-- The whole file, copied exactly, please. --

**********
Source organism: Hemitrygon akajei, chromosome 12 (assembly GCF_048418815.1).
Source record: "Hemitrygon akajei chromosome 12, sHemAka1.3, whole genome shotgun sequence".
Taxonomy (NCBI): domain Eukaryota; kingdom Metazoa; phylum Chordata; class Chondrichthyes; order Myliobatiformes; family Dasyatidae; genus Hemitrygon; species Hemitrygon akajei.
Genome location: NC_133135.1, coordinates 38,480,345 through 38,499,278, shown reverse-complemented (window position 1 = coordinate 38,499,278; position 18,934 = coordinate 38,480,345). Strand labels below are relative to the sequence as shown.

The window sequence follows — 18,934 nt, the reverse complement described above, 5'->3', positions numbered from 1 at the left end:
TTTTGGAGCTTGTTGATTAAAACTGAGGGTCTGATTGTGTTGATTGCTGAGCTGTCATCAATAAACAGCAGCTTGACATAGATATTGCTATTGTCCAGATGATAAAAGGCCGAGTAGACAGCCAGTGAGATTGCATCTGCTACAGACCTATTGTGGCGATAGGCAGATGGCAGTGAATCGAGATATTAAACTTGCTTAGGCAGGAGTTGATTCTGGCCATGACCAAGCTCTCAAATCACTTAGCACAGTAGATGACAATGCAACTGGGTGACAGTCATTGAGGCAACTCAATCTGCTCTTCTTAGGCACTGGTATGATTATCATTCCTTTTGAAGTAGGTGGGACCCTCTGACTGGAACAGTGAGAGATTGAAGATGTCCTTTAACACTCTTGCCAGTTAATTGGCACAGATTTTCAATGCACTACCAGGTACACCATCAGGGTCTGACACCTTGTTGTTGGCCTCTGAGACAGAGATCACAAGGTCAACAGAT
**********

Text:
Source organism: Hemitrygon akajei, chromosome 12 (assembly GCF_048418815.1).
Source record: "Hemitrygon akajei chromosome 12, sHemAka1.3, whole genome shotgun sequence".
Taxonomy (NCBI): domain Eukaryota; kingdom Metazoa; phylum Chordata; class Chondrichthyes; order Myliobatiformes; family Dasyatidae; genus Hemitrygon; species Hemitrygon akajei.
Genome location: NC_133135.1, coordinates 38,480,345 through 38,499,278, shown reverse-complemented (window position 1 = coordinate 38,499,278; position 18,934 = coordinate 38,480,345). Strand labels below are relative to the sequence as shown.

The window sequence follows — 18,934 nt, the reverse complement described above, 5'->3', positions numbered from 1 at the left end:
TTTTGGAGCTTGTTGATTAAAACTGAGGGTCTGATTGTGTTGATTGCTGAGCTGTCATCAATAAACAGCAGCTTGACATAGATATTGCTATTGTCCAGATGATAAAAGGCCGAGTAGACAGCCAGTGAGATTGCATCTGCTACAGACCTATTGTGGCGATAGGCAGATGGCAGTGAATCGAGATATTAAACTTGCTTAGGCAGGAGTTGATTCTGGCCATGACCAAGCTCTCAAATCACTTAGCACAGTAGATGACAATGCAACTGGGTGACAGTCATTGAGGCAACTCAATCTGCTCTTCTTAGGCACTGGTATGATTATCATTCCTTTTGAAGTAGGTGGGACCCTCTGACTGGAACAGTGAGAGATTGAAGATGTCCTTTAACACTCTTGCCAGTTAATTGGCACAGATTTTCAATGCACTACCAGGTACACCATCAGGGTCTGACACCTTGTTGTTGGCCTCTGAGACAGAGATCACAAGGTCAACAGAT